In the video Swilam can be seen digging his grave in an unknown location. Above him an Islamic State fighter can be seen, and is heard saying “Today we avenge the blood of our jihadi brothers who were killed due to the actions of this spy for over a year.”

'The worst that we feared has happened,'

- Maghnam, member of the Dawaghra tribe, North Sinai

IS does not only target informants working with the security services, but also workers, drivers and vendors who do services with the government.

“This is for the spies and al-Sahawat [pro-military militias]. They should know that we are ready for them…and we are going to, God willing, hunt them down in their homes. We have warned them many times, but they do not repent," the Islamic State fighter said before shooting Swilam in the back.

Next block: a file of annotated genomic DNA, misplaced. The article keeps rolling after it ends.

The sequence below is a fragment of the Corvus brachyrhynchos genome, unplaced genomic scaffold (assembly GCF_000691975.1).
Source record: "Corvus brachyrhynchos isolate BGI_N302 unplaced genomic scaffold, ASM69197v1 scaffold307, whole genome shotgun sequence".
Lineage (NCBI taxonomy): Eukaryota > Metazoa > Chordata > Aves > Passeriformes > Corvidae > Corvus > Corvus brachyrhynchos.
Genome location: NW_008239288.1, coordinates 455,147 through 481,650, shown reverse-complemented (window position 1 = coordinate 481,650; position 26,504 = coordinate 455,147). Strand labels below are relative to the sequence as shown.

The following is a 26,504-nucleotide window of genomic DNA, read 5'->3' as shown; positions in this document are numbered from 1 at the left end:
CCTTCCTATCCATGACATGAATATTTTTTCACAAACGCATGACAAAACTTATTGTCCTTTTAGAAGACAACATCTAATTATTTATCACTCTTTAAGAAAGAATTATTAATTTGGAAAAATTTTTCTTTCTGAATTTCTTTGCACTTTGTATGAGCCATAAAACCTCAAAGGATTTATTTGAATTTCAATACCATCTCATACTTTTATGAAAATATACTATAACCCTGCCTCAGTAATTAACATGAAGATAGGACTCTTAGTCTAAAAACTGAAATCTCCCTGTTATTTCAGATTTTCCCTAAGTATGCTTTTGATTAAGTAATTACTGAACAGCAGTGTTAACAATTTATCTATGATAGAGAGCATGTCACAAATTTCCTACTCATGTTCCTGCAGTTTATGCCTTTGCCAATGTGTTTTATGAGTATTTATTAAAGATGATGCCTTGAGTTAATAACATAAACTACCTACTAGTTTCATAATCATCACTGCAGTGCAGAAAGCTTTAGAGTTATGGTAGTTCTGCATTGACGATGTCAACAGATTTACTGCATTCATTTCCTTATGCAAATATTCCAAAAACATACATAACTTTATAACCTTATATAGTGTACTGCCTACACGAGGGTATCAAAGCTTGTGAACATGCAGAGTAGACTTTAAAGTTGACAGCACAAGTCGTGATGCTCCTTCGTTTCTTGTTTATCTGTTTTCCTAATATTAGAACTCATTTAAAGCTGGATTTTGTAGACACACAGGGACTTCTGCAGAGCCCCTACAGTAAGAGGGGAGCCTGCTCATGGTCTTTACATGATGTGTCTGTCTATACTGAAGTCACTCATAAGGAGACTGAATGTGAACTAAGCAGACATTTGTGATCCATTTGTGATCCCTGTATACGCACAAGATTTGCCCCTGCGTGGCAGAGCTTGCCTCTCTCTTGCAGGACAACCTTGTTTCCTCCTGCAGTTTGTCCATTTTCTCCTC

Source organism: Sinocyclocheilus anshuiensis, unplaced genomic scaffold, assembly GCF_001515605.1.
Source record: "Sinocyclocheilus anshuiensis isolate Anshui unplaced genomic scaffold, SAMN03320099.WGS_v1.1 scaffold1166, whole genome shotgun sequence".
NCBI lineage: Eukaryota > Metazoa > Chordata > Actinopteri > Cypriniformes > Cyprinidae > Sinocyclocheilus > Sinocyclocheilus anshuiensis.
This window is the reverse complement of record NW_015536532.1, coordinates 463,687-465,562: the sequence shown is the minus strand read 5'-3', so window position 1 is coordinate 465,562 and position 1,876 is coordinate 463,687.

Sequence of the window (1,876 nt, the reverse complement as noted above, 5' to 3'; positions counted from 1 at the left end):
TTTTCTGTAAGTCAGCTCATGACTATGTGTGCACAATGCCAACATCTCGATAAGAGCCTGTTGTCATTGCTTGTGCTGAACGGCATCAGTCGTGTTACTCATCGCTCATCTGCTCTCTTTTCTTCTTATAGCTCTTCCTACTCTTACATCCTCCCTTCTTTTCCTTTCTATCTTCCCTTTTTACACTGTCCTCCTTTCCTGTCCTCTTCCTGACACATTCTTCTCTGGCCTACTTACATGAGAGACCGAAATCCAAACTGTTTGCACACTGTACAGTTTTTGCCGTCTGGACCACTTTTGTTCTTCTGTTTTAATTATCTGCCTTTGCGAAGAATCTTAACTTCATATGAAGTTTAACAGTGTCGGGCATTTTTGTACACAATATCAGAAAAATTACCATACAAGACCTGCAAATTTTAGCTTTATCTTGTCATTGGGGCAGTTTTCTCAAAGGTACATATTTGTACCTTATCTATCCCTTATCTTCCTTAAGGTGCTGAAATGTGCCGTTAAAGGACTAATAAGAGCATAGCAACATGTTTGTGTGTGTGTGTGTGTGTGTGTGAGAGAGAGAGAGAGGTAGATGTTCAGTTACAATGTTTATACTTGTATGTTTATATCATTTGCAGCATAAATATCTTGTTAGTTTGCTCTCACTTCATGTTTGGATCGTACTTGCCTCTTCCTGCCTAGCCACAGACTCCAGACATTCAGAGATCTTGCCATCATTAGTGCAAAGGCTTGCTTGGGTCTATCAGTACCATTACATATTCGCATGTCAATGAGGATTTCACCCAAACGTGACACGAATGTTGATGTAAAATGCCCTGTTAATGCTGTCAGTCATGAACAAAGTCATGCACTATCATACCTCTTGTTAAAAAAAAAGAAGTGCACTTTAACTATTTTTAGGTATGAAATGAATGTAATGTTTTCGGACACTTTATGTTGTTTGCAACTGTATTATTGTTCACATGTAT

Al-Sahawat, the Awakening, is a term used by Sunni Islamist militants to refer to pro-government militias. It wasn used during the Iraq war to refer to tribes and militiamen who took arms against militant groups in Al-Anbar, Iraq, after receiving support from the Americans. In North Sinai, it is used to refer to the pro-military tribes and militias, primarily the Union of Sinai Tribes. 

The video also shows an Islamic State fighter shouting “this is the fate of apostates”, before shooting Hamdan who was seen sitting on the ground handcuffed.

'Martyrs of the nation'

The video shocked the Dawaghra tribe, who have been awaiting any news about their kidnapped relatives.

The Dawaghra is one of several North Sinai tribes that has been assisting the military and police forces in the restive peninsula since 2014.

Several tribes in Sinai have issued condolences and condemnation statements, describing Hamdan and Swilam as “martyrs of the nation”.

Maghnam, a member of the tribe, told MEE that his village has been in mourning ever since they heard the news. “We hoped that they would be released along with the others.

“We were not able to sleep since we saw the news. The worst that we feared has happened,” he added.

The tribe is devastated, as the bodies of the two men were buried in unknown locations.

IS execution Sinai